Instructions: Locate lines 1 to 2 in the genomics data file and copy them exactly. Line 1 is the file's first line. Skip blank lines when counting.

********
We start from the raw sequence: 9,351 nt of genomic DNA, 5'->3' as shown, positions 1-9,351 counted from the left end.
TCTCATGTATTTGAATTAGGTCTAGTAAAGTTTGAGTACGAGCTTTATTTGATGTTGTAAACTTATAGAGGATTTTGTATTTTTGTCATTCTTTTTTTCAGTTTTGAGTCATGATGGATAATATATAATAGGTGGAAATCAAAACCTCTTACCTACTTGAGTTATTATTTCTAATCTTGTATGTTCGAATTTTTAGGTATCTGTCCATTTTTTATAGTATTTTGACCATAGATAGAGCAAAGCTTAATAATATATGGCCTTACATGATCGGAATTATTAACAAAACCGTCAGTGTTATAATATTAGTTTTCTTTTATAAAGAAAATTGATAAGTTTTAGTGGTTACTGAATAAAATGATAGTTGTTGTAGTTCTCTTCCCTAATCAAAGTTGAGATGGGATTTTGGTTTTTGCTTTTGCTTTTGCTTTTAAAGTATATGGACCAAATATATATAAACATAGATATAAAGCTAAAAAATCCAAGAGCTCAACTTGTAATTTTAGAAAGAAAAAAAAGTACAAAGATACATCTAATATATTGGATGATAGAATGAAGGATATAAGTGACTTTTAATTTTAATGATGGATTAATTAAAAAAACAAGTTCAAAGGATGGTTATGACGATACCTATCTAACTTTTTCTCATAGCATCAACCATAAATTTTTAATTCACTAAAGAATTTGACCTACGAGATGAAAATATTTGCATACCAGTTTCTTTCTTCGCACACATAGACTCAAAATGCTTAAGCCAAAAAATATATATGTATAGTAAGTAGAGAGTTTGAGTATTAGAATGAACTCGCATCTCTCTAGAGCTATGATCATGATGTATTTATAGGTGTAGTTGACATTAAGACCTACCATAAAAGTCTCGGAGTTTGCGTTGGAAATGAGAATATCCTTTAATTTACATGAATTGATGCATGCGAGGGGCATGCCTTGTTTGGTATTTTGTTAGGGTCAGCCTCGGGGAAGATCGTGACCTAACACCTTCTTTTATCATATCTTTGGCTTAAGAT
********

We start from the raw sequence: 9,351 nt of genomic DNA, 5'->3' as shown, positions 1-9,351 counted from the left end.
TCTCATGTATTTGAATTAGGTCTAGTAAAGTTTGAGTACGAGCTTTATTTGATGTTGTAAACTTATAGAGGATTTTGTATTTTTGTCATTCTTTTTTTCAGTTTTGAGTCATGATGGATAATATATAATAGGTGGAAATCAAAACCTCTTACCTACTTGAGTTATTATTTCTAATCTTGTATGTTCGAATTTTTAGGTATCTGTCCATTTTTTATAGTATTTTGACCATAGATAGAGCAAAGCTTAATAATATATGGCCTTACATGATCGGAATTATTAACAAAACCGTCAGTGTTATAATATTAGTTTTCTTTTATAAAGAAAATTGATAAGTTTTAGTGGTTACTGAATAAAATGATAGTTGTTGTAGTTCTCTTCCCTAATCAAAGTTGAGATGGGATTTTGGTTTTTGCTTTTGCTTTTGCTTTTAAAGTATATGGACCAAATATATATAAACATAGATATAAAGCTAAAAAATCCAAGAGCTCAACTTGTAATTTTAGAAAGAAAAAAAAGTACAAAGATACATCTAATATATTGGATGATAGAATGAAGGATATAAGTGACTTTTAATTTTAATGATGGATTAATTAAAAAAACAAGTTCAAAGGATGGTTATGACGATACCTATCTAACTTTTTCTCATAGCATCAACCATAAATTTTTAATTCACTAAAGAATTTGACCTACGAGATGAAAATATTTGCATACCAGTTTCTTTCTTCGCACACATAGACTCAAAATGCTTAAGCCAAAAAATATATATGTATAGTAAGTAGAGAGTTTGAGTATTAGAATGAACTCGCATCTCTCTAGAGCTATGATCATGATGTATTTATAGGTGTAGTTGACATTAAGACCTACCATAAAAGTCTCGGAGTTTGCGTTGGAAATGAGAATATCCTTTAATTTACATGAATTGATGCATGCGAGGGGCATGCCTTGTTTGGTATTTTGTTAGGGTCAGCCTCGGGGAAGATCGTGACCTAACACCTTCTTTTATCATATCTTTGGCTTAAGAT